Streets Art Talking gets political about art and housing in Boston
If you’ve ever taken a quick walk around Boston, you’ve seen the amazing splashes of color brightening up the sides of old-school bodegas and newly developed high-rises alike. Street art and graffiti have always been a part of the cultural landscape. As artist Moses Mitchell put it during the Streets Art Talking panel this past Thursday: Since humanity’s emergence, “we’ve always written on walls to communicate our stories.” Only recently have major artistic institutions recognized the heavy cultural significance of the art that graces our cityscapes.
Patronicity, Street Theory, and the Underground Mural Project teamed up to bring this political conversation about street art and graffiti to the South End last week as part of a larger initiative to “transform over 100,000 sq. ft. of walls at the Underground Ink park from a previously underutilized space between Boston’s South End and South Boston neighborhoods into a unique urban park and visual playground.”
“We thought it was very important to reflect the diversity of the city in form of graffiti art and street art,” Liza Quinonez, one of the organizers of the event, told the Dig. With a panel of renowned creatives, Streets Art Talking delved deeper than the spray paint and wall murals.
“In the ’70s there really was no name for street art,” New York art legend Cey Adams told the audience. “Now it seems that street art is a way of identifying murals… graffiti, on the other hand, has been overseen as an art form.”
Other artists on the panel included Boston-based legends Rob “Problak” Gibbs and Victor “Marka27” Quinonez, LA-based Moses Mitchell and Vyal, Nepali artist Imagine, and Karin Goodfellow from the City of Boston.
All of the artists gave us their unique takes on graf. Imagine, who fuses her native Nepali alphabet with American graffiti in her work, told us her story of moving from Nepal to Boston and learning about graffiti and hip-hop under the tutelage of fellow panel member Problak. For Problak, graffiti has always been a part of the city of Boston, and he cites Boston’s city walls as some of his first exposures to art.
“The art that I do is for our people, it’s our voice. I use it through the lens of hip-hop—I’m speaking a language that’s in our barbershops, in our community centers.”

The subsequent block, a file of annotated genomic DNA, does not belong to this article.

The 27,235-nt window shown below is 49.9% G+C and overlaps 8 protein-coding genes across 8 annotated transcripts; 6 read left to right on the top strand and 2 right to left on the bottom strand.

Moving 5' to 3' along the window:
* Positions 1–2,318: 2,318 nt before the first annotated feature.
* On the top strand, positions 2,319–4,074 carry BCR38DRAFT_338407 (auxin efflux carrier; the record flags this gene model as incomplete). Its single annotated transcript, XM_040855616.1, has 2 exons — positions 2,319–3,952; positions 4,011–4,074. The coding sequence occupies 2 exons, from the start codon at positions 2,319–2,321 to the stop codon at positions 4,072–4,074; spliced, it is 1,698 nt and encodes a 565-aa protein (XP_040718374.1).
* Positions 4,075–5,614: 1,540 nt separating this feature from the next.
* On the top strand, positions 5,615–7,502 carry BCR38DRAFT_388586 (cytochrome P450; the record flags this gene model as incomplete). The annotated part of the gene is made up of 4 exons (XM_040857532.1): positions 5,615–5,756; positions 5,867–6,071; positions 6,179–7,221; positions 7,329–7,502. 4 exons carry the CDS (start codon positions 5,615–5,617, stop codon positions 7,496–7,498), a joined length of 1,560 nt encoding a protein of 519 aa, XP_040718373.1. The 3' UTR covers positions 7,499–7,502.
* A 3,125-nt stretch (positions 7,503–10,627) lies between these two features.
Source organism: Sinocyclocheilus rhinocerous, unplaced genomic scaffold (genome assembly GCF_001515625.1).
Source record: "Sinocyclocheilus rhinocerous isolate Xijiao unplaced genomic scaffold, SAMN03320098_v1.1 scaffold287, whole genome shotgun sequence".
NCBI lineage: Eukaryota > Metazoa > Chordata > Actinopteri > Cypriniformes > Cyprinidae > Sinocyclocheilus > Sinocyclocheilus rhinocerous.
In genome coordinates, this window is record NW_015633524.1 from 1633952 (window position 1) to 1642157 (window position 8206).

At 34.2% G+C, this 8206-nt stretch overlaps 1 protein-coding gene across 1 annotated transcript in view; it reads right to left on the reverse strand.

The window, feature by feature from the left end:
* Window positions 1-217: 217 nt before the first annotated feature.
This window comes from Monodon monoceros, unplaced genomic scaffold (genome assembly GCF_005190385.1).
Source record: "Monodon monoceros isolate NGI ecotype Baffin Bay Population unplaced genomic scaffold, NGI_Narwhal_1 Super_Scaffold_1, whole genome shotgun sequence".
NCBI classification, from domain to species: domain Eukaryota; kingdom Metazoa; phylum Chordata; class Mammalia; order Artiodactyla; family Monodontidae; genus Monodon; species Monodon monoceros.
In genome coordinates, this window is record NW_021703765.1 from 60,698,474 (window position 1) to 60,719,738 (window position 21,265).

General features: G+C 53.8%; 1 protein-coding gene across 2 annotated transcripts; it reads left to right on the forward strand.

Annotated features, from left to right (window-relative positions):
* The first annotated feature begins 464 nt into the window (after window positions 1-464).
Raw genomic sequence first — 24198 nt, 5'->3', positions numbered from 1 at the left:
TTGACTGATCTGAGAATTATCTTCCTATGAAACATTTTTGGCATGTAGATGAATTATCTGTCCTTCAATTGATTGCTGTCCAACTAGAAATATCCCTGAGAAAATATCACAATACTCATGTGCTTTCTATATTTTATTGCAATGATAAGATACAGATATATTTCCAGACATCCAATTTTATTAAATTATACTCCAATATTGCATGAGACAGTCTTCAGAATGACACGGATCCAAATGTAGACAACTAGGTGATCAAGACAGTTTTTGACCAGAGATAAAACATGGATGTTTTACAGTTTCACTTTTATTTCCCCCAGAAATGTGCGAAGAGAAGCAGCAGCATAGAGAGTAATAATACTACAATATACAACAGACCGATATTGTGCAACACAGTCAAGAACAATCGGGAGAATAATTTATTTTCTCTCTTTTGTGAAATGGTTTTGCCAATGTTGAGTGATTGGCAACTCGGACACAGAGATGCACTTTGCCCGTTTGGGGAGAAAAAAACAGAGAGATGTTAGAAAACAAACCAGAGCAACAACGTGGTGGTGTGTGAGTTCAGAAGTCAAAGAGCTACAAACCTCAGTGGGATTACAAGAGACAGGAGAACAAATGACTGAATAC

The inevitable issue of gentrification was raised by an audience member. Boston is one of the most rapidly gentrifying cities in the USA, but that hasn’t seemed to dampen the revival of street art. Panel member Moses Mitchell gave a somewhat controversial opinion on the topic.
“I don’t see anything wrong with people moving in. Renters should make it a priority to buy in their neighborhoods.” This drew criticism from some audience members and panelists, but despite the back-and-forth, Cey Adams pointed out one concrete fact: “The reality is developers are getting smarter… they’re creating the model of gentrification in every city… we are the ones who create culture, and they want to participate.”
Street and graffiti artists are the tastemakers, and now, with more canvases available in the form of new developments and high-rises, these artists have a chance to capitalize and dictate where they want the culture to go.
Despite the controversy surrounding street art and graffiti—gentrification and lack of institutional recognition included—all of the participants concluded that the future, especially around the murals going up in this city and others, is bright.
“Keeping an open mind is one of the most progressive things Boston can do as far as cultivating an arts culture… We’re just getting started,” Marka27 said. “We’ve been doing this for over 20 years and we’re not stopping.”